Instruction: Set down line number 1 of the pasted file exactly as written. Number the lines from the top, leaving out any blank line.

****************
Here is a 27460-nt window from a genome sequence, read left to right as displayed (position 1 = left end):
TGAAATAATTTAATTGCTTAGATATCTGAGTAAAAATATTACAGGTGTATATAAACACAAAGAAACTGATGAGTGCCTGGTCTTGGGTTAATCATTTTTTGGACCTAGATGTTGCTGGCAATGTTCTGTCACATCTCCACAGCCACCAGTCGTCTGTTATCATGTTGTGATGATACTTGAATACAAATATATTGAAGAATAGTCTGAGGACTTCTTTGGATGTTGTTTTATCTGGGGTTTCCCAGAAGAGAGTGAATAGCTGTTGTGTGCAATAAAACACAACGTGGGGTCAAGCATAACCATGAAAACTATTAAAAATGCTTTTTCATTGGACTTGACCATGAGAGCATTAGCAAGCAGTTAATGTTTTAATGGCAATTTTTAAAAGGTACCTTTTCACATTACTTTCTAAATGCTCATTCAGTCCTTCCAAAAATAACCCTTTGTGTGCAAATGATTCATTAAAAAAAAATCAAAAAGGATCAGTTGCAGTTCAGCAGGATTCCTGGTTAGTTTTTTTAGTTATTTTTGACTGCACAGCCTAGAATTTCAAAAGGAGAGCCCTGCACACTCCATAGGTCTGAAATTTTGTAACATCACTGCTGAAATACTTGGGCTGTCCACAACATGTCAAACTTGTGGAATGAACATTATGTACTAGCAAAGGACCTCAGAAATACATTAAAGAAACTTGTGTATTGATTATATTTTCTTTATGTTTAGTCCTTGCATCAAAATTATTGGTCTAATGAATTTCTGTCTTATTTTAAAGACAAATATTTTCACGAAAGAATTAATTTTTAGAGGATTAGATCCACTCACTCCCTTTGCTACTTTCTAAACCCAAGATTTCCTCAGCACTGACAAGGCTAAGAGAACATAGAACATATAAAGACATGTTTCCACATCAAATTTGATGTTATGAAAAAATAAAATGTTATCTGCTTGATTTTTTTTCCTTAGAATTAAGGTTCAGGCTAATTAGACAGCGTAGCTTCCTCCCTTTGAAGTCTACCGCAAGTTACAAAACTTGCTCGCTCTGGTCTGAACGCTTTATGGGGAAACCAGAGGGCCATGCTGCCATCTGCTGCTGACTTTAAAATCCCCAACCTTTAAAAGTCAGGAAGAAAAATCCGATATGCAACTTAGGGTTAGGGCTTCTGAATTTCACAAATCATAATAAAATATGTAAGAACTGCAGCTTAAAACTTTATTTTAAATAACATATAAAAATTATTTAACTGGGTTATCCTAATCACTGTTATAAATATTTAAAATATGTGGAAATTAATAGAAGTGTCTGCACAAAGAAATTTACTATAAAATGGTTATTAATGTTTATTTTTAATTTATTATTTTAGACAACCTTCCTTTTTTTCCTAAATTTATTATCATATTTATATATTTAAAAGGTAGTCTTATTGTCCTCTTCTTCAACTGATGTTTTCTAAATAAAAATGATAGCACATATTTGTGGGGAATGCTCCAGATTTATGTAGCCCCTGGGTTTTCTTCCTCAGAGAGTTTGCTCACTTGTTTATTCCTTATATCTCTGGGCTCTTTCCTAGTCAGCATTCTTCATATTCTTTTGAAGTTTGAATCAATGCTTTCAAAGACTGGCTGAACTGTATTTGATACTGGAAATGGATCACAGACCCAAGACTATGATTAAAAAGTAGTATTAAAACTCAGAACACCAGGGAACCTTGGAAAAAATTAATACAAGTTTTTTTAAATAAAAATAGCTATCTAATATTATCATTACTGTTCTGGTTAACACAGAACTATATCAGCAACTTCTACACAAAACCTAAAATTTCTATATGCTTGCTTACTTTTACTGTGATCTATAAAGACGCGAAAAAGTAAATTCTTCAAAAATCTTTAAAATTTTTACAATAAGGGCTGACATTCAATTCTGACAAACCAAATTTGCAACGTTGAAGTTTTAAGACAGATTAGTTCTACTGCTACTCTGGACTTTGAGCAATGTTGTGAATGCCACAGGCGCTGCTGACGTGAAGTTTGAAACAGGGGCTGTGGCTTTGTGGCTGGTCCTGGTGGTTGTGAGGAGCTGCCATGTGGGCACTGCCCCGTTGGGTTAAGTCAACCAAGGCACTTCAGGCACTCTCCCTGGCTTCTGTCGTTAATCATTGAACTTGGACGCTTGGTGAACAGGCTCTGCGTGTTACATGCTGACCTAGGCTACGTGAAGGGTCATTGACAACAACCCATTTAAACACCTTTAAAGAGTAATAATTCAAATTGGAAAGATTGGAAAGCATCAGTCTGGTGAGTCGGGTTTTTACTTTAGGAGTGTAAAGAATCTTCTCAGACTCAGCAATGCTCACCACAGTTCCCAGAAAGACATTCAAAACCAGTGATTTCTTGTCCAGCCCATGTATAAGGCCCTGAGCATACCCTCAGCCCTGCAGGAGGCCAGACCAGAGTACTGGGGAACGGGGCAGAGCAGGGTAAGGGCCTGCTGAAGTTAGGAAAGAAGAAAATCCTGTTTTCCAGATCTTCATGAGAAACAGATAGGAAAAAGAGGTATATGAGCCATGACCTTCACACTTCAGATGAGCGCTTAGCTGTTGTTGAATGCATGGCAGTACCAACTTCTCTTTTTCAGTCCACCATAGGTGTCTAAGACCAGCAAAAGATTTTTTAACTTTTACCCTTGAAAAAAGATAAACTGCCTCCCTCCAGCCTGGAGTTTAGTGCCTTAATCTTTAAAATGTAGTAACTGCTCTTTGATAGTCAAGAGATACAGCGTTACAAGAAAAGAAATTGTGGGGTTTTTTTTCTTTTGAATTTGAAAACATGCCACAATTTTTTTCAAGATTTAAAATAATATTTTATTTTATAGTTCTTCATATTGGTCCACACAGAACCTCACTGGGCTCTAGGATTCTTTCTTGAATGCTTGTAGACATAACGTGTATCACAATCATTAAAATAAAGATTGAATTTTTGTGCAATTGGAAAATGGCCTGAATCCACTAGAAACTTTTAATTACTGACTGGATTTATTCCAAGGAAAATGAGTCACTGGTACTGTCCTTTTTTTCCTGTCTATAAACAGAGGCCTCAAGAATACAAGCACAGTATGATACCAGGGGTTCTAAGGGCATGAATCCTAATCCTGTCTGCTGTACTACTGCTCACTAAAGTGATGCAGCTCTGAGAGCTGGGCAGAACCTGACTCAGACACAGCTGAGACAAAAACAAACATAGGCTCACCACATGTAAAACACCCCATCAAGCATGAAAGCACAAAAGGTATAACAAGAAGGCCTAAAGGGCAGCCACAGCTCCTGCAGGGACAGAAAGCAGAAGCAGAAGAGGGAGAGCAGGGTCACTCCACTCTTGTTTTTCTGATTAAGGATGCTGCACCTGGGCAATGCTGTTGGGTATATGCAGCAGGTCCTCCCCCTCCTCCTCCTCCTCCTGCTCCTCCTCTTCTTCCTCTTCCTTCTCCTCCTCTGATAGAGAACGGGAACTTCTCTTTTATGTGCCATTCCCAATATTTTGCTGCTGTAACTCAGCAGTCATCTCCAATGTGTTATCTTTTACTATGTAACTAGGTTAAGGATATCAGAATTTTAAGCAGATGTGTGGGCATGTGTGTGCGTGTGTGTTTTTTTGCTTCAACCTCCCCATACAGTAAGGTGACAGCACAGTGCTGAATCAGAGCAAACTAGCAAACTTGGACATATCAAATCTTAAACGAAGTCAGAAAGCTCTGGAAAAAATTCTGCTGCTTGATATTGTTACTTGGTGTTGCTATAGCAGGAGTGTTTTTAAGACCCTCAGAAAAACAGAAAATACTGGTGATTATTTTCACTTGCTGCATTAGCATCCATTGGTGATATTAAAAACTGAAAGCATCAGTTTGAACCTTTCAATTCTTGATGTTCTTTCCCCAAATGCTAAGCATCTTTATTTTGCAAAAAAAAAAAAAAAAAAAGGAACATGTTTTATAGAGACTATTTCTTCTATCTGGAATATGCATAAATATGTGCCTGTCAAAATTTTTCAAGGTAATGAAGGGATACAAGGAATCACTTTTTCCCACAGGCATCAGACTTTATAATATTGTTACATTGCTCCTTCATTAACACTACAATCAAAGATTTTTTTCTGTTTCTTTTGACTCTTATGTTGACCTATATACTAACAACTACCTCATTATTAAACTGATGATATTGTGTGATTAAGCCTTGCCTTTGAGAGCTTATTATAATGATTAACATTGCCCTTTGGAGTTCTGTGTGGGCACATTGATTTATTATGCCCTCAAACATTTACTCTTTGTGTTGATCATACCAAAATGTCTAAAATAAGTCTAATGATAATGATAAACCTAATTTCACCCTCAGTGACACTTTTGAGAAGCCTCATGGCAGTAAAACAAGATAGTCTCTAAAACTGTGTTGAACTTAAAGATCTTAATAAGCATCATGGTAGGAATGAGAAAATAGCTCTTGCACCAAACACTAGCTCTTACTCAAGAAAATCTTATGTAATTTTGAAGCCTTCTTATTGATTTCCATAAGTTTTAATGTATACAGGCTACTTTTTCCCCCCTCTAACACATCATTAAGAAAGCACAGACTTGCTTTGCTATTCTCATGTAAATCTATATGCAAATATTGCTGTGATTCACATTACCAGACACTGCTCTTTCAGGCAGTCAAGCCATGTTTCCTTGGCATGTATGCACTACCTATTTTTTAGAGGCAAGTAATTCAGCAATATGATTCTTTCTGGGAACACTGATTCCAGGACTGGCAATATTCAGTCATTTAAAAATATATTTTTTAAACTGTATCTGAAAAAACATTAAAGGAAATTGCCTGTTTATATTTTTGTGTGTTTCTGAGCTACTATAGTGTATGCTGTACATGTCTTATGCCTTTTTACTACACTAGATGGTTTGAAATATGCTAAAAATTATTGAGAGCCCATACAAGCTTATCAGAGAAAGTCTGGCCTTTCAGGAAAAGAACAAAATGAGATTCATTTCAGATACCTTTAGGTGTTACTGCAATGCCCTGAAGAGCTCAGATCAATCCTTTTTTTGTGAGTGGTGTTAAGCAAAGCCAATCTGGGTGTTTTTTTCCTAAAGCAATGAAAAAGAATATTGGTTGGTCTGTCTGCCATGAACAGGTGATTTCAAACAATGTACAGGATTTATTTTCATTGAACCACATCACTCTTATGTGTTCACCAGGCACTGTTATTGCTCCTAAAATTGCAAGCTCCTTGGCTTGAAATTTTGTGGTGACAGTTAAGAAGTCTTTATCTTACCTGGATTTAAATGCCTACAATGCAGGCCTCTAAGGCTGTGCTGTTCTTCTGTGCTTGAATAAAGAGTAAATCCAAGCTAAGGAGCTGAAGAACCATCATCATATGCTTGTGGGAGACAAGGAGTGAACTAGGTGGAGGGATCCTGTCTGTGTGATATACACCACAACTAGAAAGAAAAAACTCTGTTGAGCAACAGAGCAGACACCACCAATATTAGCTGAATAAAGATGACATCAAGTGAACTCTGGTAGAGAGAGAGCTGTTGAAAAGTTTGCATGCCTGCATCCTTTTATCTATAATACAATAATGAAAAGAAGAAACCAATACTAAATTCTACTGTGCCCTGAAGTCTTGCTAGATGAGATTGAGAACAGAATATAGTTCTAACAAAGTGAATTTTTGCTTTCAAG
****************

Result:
Here is a 27460-nt window from a genome sequence, read left to right as displayed (position 1 = left end):